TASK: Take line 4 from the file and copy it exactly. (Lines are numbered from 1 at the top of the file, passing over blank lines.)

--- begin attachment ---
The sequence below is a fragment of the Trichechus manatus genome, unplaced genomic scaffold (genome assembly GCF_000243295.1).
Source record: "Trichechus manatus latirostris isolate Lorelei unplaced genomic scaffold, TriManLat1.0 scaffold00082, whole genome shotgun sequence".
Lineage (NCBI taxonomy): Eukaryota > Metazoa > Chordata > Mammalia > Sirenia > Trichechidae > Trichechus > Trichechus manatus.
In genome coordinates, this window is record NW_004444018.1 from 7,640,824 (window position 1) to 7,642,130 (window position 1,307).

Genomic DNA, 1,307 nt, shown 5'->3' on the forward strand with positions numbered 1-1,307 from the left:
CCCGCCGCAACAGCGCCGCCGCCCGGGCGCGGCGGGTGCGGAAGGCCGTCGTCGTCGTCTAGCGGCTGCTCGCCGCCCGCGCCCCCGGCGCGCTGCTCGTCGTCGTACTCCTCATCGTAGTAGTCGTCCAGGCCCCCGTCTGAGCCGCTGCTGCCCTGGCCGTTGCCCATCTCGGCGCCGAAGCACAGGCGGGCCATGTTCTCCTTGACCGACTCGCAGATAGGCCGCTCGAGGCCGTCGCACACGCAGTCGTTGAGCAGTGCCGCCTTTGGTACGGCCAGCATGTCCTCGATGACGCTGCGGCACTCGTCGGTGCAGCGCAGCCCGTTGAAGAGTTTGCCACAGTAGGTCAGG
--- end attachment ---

In genome coordinates, this window is record NW_004444018.1 from 7,640,824 (window position 1) to 7,642,130 (window position 1,307).